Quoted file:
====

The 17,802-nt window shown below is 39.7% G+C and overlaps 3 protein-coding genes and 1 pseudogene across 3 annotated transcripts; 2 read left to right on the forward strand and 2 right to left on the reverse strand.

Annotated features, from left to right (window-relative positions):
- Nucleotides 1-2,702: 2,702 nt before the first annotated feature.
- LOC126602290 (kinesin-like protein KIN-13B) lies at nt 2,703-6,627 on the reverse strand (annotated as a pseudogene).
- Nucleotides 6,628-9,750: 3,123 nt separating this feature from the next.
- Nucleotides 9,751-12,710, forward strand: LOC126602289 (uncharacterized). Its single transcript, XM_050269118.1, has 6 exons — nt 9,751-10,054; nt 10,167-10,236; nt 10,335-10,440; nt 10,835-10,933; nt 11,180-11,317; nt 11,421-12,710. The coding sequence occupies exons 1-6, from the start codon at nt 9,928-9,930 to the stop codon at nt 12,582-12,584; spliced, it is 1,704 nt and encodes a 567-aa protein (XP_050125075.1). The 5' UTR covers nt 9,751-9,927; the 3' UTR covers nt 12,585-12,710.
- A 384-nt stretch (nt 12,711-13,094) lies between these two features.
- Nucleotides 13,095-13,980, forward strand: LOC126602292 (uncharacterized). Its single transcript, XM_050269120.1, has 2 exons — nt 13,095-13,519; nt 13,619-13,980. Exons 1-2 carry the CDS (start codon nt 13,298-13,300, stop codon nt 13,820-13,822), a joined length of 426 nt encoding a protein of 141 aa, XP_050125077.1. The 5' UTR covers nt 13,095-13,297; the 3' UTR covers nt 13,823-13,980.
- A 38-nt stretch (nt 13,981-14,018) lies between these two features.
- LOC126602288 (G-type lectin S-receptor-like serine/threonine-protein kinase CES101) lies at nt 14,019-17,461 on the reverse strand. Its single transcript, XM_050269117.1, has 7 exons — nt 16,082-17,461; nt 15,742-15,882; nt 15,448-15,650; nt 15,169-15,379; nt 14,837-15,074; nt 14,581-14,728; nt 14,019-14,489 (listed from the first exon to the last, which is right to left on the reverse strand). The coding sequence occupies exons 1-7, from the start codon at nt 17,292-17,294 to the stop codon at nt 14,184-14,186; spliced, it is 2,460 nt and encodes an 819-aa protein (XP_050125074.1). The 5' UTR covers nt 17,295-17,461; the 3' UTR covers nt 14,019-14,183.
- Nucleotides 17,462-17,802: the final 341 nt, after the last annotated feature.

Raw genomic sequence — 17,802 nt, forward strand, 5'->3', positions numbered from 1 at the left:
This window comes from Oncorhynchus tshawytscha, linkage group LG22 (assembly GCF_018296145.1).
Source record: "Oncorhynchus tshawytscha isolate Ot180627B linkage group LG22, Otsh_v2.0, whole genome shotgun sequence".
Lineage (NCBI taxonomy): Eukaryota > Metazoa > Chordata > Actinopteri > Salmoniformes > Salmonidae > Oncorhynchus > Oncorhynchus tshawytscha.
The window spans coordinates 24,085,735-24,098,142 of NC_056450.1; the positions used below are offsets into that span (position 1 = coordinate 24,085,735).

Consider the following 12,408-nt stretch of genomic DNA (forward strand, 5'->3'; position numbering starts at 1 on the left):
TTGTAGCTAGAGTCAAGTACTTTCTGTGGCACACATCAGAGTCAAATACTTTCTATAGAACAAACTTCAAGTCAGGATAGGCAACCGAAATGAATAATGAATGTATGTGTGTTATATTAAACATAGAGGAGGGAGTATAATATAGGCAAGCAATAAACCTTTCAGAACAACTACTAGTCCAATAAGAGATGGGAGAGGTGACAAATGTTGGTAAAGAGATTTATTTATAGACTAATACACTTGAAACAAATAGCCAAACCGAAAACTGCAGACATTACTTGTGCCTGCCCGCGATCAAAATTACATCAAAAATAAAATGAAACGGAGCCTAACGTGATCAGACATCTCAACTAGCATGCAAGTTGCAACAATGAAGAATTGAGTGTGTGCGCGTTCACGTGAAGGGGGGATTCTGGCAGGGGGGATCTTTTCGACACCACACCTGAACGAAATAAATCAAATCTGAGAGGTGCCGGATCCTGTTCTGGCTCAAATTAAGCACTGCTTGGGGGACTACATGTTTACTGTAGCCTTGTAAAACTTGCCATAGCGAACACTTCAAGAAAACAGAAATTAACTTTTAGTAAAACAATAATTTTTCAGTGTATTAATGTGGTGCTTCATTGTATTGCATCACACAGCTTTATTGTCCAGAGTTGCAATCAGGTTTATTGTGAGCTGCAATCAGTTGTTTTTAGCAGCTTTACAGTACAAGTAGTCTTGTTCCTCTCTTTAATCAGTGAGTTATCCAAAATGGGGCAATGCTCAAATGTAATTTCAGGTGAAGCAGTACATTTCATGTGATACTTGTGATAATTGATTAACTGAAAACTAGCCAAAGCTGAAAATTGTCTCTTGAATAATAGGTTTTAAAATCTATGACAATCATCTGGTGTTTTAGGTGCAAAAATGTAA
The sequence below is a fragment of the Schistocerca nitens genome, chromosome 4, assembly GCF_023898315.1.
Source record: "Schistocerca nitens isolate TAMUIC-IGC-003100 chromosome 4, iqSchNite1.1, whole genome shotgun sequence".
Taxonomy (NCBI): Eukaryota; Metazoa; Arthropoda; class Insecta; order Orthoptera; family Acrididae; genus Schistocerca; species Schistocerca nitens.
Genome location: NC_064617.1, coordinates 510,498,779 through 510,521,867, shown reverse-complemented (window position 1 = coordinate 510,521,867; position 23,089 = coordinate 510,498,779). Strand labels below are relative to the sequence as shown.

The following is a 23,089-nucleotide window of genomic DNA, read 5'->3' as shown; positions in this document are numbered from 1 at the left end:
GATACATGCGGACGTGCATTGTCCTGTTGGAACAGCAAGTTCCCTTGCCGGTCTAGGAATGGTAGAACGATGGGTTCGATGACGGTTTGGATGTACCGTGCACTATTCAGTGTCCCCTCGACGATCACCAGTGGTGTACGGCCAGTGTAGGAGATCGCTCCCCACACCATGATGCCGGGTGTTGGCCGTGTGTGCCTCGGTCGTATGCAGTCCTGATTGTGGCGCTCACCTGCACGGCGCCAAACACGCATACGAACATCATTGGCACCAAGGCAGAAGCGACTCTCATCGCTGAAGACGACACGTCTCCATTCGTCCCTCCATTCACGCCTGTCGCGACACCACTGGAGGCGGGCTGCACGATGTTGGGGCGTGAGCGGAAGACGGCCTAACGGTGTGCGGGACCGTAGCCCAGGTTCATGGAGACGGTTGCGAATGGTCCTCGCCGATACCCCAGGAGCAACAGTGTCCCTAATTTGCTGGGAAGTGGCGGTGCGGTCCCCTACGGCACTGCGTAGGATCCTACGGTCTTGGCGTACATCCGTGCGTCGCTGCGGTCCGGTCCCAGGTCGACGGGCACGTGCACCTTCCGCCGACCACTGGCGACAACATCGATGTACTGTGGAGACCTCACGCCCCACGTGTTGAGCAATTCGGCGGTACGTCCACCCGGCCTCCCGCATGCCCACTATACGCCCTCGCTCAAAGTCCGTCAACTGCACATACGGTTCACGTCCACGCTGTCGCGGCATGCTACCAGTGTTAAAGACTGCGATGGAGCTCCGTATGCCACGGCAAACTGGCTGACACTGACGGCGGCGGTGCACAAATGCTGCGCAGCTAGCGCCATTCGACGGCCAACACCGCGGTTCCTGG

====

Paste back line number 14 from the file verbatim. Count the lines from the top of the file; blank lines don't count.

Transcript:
Source record: "Oncorhynchus tshawytscha isolate Ot180627B linkage group LG22, Otsh_v2.0, whole genome shotgun sequence".